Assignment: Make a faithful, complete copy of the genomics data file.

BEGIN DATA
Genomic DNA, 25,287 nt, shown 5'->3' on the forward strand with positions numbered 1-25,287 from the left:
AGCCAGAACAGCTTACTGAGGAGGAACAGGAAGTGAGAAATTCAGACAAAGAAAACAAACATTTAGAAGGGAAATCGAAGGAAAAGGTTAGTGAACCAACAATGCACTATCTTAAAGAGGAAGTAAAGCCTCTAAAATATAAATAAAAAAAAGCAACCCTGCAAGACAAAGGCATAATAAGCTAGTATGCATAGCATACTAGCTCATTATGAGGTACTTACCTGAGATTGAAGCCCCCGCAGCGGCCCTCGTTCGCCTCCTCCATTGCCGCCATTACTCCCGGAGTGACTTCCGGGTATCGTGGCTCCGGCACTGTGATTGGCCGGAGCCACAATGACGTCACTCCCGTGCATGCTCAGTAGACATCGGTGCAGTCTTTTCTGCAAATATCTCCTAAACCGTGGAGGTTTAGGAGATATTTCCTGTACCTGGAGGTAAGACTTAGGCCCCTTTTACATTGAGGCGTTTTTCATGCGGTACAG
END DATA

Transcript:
Genomic DNA, 25,287 nt, shown 5'->3' on the forward strand with positions numbered 1-25,287 from the left:
AGCCAGAACAGCTTACTGAGGAGGAACAGGAAGTGAGAAATTCAGACAAAGAAAACAAACATTTAGAAGGGAAATCGAAGGAAAAGGTTAGTGAACCAACAATGCACTATCTTAAAGAGGAAGTAAAGCCTCTAAAATATAAATAAAAAAAAGCAACCCTGCAAGACAAAGGCATAATAAGCTAGTATGCATAGCATACTAGCTCATTATGAGGTACTTACCTGAGATTGAAGCCCCCGCAGCGGCCCTCGTTCGCCTCCTCCATTGCCGCCATTACTCCCGGAGTGACTTCCGGGTATCGTGGCTCCGGCACTGTGATTGGCCGGAGCCACAATGACGTCACTCCCGTGCATGCTCAGTAGACATCGGTGCAGTCTTTTCTGCAAATATCTCCTAAACCGTGGAGGTTTAGGAGATATTTCCTGTACCTGGAGGTAAGACTTAGGCCCCTTTTACATTGAGGCGTTTTTCATGCGGTACAG